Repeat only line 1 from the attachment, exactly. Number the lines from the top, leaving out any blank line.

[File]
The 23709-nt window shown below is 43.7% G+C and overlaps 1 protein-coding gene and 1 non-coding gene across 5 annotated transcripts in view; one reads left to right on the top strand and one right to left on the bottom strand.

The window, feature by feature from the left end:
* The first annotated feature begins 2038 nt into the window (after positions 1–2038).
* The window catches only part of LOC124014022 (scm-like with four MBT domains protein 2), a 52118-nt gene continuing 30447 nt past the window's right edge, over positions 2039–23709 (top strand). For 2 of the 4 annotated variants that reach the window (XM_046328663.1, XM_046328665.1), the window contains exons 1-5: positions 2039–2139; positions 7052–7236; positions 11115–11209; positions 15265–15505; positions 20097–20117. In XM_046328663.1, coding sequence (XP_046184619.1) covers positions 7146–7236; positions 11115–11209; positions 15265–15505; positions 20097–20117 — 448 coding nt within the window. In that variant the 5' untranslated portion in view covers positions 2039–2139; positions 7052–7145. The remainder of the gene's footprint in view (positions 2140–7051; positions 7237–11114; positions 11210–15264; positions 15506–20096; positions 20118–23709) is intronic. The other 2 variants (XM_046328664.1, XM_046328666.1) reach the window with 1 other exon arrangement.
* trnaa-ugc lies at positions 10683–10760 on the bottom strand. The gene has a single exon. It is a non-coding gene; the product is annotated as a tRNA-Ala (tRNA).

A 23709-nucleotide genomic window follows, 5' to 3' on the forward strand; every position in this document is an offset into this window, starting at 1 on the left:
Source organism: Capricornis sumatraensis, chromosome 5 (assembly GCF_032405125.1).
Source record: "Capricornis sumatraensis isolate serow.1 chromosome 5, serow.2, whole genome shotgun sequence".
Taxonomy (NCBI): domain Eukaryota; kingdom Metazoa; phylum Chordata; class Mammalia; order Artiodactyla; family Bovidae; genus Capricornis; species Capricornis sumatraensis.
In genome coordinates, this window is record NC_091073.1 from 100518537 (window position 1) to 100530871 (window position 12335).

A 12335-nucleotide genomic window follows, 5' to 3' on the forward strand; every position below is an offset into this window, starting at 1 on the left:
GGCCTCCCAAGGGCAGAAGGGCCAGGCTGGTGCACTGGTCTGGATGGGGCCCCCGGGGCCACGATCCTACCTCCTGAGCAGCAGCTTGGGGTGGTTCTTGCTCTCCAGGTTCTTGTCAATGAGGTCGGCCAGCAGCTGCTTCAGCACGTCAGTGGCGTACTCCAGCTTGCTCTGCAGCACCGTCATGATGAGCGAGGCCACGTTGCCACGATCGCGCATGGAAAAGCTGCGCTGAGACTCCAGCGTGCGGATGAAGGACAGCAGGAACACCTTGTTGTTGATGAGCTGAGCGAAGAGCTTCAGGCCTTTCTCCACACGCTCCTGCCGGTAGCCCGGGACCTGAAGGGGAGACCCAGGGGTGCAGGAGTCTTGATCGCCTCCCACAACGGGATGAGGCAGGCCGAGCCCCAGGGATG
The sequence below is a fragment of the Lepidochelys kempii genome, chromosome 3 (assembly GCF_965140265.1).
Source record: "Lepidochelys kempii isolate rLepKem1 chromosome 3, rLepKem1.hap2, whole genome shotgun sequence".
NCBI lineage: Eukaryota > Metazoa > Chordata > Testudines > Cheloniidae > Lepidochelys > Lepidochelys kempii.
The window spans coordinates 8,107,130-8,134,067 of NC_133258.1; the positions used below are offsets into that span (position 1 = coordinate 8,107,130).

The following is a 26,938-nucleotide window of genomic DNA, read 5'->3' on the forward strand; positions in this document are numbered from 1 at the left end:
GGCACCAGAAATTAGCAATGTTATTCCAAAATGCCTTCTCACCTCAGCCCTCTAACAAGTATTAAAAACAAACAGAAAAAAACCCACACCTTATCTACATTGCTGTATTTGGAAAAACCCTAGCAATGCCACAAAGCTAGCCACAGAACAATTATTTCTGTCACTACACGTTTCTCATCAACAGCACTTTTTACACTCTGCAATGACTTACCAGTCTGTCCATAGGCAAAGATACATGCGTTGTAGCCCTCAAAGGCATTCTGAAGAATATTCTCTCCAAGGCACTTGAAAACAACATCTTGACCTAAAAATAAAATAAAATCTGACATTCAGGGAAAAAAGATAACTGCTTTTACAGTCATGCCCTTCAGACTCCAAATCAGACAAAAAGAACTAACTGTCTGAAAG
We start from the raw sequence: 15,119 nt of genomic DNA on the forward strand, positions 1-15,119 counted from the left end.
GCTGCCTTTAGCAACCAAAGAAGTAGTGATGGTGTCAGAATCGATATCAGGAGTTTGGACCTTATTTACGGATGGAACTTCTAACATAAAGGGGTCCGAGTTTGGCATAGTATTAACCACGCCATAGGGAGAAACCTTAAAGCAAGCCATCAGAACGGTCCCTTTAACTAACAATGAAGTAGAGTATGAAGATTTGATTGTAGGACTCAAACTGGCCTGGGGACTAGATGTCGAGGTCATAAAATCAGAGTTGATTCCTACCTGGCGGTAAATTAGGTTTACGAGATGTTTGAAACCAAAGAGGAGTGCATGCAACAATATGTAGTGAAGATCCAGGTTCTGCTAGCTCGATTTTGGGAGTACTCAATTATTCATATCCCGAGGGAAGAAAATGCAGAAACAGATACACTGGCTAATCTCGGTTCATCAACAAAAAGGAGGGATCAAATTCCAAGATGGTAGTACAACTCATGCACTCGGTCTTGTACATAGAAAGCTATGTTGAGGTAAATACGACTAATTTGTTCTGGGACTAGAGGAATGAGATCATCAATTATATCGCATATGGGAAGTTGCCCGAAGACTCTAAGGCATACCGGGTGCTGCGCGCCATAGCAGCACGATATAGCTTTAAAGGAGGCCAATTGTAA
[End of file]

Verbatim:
The 23709-nt window shown below is 43.7% G+C and overlaps 1 protein-coding gene and 1 non-coding gene across 5 annotated transcripts in view; one reads left to right on the top strand and one right to left on the bottom strand.